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How soft the music of those village bells,
Falling at intervals upon the ear
In cadence sweet, now dying all away,
Now pealing loud again, and louder still,
Clear and sonorous, as the gale comes on !
With easy force it opens

all the cells
Where memory slept. Wherever I have heard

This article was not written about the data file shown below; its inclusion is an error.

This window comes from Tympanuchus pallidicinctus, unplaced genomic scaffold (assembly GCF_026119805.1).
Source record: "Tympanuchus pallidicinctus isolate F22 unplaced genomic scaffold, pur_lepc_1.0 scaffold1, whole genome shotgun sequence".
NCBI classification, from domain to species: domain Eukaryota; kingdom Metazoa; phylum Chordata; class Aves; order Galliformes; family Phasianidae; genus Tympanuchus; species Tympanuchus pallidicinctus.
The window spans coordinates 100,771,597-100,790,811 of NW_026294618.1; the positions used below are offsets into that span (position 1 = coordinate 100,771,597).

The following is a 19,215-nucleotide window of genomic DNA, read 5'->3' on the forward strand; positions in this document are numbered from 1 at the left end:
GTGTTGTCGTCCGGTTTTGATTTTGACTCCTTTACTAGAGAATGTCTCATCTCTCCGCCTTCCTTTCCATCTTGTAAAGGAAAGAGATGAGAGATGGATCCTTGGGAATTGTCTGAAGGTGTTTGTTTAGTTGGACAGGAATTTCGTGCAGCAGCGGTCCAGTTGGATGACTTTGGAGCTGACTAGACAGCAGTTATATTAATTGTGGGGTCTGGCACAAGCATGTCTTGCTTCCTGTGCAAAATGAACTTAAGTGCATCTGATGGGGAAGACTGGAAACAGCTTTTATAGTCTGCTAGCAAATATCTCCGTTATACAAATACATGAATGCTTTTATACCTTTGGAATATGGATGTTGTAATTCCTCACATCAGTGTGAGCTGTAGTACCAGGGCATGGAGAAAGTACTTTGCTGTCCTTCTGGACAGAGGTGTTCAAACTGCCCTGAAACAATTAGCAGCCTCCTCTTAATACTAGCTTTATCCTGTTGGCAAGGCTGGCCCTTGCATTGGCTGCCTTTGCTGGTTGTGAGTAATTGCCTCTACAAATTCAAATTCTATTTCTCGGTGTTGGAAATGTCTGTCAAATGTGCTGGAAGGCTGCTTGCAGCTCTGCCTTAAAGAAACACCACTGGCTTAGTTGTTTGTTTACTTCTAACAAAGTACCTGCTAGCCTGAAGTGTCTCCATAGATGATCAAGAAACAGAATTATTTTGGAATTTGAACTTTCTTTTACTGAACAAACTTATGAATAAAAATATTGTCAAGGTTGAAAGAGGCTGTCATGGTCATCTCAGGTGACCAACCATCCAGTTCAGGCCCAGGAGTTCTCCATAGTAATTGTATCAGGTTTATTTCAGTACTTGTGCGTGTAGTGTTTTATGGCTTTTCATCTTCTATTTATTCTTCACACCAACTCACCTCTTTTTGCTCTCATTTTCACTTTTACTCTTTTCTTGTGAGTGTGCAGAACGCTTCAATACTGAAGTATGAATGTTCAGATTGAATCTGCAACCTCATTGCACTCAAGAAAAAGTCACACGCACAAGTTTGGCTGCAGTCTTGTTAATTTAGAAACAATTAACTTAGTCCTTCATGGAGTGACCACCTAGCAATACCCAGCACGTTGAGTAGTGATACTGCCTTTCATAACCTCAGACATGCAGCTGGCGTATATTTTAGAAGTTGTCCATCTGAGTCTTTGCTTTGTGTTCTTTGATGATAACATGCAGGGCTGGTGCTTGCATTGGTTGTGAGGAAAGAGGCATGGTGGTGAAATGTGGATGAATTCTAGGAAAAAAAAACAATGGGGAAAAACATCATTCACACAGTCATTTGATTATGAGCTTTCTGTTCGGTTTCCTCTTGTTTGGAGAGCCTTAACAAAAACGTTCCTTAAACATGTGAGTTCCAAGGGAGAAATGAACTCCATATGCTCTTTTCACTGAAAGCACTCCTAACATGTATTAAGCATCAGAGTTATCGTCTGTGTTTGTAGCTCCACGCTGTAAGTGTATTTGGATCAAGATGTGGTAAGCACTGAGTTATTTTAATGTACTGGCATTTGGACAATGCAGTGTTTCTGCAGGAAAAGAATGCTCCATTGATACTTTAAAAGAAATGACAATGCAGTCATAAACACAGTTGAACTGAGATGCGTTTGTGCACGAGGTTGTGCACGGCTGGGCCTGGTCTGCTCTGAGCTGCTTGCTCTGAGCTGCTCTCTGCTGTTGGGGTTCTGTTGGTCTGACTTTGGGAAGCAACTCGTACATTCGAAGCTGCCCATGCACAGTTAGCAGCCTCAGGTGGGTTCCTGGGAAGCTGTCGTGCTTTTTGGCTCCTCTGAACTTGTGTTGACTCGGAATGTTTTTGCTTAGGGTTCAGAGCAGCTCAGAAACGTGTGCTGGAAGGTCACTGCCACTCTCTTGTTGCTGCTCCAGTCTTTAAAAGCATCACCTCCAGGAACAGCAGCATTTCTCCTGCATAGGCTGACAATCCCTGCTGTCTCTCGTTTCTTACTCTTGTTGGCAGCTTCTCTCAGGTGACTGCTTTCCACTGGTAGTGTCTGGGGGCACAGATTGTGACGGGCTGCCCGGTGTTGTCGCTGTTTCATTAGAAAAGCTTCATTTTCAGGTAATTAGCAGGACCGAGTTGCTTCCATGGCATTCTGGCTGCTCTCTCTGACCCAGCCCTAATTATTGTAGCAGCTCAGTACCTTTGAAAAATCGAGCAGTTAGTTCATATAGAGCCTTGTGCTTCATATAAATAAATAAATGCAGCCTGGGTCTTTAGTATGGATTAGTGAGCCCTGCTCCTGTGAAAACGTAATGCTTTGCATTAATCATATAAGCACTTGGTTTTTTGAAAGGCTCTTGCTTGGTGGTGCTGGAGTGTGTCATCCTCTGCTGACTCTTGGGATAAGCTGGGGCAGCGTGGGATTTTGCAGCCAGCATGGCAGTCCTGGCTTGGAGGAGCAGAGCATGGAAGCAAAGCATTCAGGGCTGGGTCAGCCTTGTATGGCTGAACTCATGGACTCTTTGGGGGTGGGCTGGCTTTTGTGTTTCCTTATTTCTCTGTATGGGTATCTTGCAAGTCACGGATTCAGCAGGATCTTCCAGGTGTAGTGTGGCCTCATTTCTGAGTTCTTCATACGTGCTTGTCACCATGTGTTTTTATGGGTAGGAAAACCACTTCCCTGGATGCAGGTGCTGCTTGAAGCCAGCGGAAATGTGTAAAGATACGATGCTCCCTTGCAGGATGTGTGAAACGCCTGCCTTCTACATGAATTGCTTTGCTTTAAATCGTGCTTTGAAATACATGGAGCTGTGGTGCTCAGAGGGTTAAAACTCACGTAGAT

kindred melody, the scene recurs, And with it all its pleasures and its pains. Such comprehensive views the spirit takes, That in a few short moments I retrace (As in a map the voyager his course) The windings of my way through many years. Short as in retrospect the journey seems, It seemed not always short; the rugged path, And prospect oft so dreary and forlorn, Moved many a sigh at its disheartening length. Yet feeling present evils, while the past Faintly impress the mind, or not at all, How readily we wish time spent revoked, That we might try the ground again, where once (Through inexperience, as we now perceive) We missed that happiness we might have found ! Some friend is gone, perhaps his son's best friend, A father, whose authority, in show When most severe, and mustering all its force, Was but the graver countenance of love; Whose favour, like the clouds of spring, might lower, And utter now and then an awful voice, But had a blessing in its darkest frown, Threatening at once and nourishing the plant. We loved, but not enough, the gentle hand That reared us. At a thoughtless age, allured By every gilded folly, we renounced His sheltering side, and wilfully forewent That converse, which we now in vain regret.